Defining our narrative

We need to reclaim our narrative from politicised activists who seek to divide us. In focusing exclusively on Islamophobia, real and imagined, they promulgate a polarised and negative depiction of society, which completely ignores the positive and encouraging interfaces of British Muslims with the wider community.

Try searching for Muslim Scouts or Charity Week on the most popular activist news website to claim to represent what Muslims are thinking. You might have thought that these two very successful and positive youth movements within the Muslim community might elicit frequent mention. But no, you will discover nothing at all.

All around the country, grassroots groups are making positive contributions to their communities: they are promoting learning opportunities and engaging in charity and social work. Here we witness positive interactions between a religious minority and mainstream organisations, whether in fundraising for a local hospital, supporting a cancer trust or working together on significant local issues.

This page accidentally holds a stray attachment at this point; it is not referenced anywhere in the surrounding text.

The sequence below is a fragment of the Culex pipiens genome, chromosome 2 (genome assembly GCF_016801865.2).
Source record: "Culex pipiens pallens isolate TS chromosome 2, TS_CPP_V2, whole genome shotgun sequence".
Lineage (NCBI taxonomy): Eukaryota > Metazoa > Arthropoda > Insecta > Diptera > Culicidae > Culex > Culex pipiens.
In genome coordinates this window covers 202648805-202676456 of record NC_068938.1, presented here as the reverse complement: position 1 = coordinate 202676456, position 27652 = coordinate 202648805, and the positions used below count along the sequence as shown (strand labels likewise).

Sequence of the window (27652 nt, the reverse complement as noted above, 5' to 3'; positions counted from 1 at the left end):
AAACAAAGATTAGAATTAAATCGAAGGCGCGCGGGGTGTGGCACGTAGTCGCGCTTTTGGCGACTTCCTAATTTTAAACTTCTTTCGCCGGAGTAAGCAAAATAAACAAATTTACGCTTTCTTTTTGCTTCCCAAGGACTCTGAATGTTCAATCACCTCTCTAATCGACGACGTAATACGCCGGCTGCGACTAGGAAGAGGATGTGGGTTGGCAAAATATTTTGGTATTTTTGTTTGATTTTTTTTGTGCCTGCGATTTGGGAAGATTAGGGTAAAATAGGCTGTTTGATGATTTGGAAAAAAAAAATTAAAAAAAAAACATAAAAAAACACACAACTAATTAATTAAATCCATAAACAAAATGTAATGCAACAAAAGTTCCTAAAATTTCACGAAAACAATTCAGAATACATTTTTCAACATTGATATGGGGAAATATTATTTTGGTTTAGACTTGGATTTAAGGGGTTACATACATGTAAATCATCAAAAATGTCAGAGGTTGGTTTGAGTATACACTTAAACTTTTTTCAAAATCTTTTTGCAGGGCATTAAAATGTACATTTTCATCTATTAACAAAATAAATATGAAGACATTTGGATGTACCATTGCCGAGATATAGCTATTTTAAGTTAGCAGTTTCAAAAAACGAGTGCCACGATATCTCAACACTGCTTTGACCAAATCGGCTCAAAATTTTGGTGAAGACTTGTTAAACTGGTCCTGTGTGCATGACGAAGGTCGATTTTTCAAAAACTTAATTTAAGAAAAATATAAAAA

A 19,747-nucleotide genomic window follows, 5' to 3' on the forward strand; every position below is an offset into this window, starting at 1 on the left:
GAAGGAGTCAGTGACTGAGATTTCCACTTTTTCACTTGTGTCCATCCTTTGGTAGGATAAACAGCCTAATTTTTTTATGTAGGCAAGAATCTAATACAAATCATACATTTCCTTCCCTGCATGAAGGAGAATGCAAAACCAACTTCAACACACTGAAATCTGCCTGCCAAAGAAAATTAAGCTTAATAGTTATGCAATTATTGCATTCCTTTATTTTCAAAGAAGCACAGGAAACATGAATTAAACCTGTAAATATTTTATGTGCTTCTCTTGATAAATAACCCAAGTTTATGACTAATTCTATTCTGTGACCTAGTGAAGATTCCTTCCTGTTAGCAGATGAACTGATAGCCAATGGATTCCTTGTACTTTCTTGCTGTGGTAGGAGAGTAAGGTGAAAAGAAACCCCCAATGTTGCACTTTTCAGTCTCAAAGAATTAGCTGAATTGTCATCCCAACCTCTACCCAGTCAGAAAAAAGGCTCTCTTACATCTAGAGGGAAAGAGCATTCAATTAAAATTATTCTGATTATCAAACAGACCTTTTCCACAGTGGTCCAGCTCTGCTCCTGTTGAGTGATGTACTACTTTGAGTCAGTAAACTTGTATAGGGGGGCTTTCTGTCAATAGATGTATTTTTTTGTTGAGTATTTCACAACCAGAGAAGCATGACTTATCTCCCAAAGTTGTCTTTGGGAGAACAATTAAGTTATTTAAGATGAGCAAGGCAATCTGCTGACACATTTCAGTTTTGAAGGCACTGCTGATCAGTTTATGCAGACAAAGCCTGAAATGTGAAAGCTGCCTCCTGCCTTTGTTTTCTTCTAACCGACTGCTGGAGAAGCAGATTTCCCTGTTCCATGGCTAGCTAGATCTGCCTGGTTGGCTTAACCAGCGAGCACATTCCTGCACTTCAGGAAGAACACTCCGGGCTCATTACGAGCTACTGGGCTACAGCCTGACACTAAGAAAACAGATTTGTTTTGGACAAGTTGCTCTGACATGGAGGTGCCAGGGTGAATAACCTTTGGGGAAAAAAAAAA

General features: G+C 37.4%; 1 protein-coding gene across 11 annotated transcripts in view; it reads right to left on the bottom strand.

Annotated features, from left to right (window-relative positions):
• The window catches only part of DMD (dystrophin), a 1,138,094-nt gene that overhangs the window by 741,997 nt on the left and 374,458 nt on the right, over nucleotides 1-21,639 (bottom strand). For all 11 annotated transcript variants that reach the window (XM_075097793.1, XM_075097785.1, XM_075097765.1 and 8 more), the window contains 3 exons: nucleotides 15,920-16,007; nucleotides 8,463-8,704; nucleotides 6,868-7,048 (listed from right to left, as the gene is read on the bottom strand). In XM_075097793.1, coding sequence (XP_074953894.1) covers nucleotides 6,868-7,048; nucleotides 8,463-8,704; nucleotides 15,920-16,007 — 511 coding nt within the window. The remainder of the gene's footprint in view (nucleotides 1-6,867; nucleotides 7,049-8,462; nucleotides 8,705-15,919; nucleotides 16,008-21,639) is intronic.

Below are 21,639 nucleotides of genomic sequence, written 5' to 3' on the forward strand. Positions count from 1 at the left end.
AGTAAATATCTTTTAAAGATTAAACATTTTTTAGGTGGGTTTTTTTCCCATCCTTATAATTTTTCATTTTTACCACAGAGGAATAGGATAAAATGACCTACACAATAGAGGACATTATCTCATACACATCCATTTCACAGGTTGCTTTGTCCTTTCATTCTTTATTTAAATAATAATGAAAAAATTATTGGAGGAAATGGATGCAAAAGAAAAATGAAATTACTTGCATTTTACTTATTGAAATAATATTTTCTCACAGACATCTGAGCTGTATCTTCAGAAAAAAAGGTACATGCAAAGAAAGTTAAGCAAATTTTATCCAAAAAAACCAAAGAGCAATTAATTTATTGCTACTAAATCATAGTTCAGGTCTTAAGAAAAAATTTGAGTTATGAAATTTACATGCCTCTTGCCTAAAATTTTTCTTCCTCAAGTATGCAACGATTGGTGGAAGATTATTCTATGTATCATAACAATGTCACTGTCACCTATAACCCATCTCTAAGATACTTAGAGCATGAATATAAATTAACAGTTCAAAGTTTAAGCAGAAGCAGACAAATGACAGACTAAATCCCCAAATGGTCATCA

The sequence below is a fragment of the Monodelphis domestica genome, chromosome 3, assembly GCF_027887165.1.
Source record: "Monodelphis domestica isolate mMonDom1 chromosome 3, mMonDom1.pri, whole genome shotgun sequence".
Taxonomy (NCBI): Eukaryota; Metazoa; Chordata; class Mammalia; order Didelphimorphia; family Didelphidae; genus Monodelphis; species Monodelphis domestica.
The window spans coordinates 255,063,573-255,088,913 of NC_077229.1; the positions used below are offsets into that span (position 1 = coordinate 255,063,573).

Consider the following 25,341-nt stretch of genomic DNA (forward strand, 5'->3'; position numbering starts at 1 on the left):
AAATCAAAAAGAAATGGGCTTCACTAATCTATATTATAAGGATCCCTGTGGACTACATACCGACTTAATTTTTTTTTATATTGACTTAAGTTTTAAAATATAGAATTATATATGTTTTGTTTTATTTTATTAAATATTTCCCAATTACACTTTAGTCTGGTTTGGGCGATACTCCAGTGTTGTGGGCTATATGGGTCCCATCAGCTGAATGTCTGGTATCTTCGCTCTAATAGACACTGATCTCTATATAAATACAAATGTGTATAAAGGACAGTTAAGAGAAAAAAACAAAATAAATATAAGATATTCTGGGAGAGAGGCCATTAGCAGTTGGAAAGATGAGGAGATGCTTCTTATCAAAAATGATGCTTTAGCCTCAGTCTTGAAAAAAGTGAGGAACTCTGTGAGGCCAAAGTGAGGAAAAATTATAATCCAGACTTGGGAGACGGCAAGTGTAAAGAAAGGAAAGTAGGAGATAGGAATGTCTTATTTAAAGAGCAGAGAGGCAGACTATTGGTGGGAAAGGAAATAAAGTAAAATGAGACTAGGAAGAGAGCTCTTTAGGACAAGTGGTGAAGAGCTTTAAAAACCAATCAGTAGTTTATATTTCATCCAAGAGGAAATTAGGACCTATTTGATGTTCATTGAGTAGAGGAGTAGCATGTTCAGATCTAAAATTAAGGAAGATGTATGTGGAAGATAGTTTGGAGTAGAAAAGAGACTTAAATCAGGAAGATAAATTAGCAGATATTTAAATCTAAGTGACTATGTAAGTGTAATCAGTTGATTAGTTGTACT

All of these efforts are ignored by the politicised advocacy groups which claim to represent us all, for they do not fall into the neat division of the world into us and them. But unfortunately it is these groups that are taking us with them and not the other way around. We are all being dragged down into adopting the perpetual narrative of doom and gloom that will help set us against each other.

We need to define our own narrative, which is informed not by the extremes of left and right, and of patriot and anti-imperialist, but by our realities on the ground.

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